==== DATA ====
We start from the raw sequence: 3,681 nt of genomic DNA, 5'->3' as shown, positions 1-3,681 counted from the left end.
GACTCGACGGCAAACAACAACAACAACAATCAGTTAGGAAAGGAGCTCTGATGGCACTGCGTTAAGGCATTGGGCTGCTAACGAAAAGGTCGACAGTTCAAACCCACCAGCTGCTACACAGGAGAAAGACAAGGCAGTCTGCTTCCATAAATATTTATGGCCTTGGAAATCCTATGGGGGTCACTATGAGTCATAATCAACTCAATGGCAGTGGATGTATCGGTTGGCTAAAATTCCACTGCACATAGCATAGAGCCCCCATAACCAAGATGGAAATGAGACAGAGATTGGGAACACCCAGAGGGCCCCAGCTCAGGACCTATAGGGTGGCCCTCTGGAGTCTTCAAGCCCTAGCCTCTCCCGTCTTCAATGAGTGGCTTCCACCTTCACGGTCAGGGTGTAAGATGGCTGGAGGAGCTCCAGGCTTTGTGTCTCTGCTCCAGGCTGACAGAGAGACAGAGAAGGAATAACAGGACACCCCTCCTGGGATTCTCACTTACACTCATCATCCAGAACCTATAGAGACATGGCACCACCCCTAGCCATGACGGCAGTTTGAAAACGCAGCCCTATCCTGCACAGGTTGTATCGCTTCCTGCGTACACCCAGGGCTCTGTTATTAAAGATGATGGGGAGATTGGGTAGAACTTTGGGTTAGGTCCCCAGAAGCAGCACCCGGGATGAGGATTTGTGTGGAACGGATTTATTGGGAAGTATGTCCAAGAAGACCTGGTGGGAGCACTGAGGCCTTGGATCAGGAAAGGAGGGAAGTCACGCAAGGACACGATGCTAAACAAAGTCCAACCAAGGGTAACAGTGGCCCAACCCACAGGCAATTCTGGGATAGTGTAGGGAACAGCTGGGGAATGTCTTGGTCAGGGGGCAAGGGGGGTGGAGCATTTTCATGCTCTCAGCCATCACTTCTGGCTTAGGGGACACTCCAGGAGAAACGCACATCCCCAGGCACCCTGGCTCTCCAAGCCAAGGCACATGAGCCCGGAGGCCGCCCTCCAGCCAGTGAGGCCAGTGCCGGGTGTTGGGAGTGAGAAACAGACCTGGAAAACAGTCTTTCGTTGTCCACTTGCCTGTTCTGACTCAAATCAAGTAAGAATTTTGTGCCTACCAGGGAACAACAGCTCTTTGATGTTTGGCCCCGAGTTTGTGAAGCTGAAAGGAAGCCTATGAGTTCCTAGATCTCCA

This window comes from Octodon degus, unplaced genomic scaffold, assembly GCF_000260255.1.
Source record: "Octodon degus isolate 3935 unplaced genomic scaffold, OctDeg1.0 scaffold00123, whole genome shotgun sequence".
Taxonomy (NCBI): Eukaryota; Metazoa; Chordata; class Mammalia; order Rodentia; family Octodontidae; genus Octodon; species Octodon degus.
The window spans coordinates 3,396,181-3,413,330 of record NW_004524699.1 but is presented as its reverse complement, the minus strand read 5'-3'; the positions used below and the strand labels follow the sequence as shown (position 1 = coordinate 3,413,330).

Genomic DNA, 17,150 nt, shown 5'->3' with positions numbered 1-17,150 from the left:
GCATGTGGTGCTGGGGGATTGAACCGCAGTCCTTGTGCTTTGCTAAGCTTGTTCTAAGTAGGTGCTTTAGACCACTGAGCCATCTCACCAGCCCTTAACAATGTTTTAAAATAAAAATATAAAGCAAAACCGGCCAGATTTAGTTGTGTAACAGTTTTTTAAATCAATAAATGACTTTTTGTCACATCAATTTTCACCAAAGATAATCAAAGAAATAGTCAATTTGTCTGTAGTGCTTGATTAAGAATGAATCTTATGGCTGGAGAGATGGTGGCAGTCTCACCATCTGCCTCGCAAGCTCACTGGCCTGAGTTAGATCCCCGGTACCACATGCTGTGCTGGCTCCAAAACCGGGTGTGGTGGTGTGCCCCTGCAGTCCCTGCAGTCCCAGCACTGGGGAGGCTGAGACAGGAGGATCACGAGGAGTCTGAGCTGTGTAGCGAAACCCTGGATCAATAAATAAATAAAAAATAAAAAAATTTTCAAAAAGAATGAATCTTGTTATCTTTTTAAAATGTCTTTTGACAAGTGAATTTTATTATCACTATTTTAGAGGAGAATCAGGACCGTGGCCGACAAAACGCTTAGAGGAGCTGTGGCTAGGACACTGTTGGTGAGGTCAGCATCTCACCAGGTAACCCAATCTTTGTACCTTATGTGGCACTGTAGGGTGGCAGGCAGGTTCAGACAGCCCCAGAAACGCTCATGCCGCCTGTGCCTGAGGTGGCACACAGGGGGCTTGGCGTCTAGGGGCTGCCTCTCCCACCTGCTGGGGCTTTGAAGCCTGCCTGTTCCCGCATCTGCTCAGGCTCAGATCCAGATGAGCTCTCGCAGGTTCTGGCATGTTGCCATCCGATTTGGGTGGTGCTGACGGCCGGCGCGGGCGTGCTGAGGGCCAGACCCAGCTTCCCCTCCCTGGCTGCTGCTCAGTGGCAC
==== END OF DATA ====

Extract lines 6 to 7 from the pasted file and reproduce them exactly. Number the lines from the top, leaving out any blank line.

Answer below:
The window spans coordinates 3,396,181-3,413,330 of record NW_004524699.1 but is presented as its reverse complement, the minus strand read 5'-3'; the positions used below and the strand labels follow the sequence as shown (position 1 = coordinate 3,413,330).

Genomic DNA, 17,150 nt, shown 5'->3' with positions numbered 1-17,150 from the left: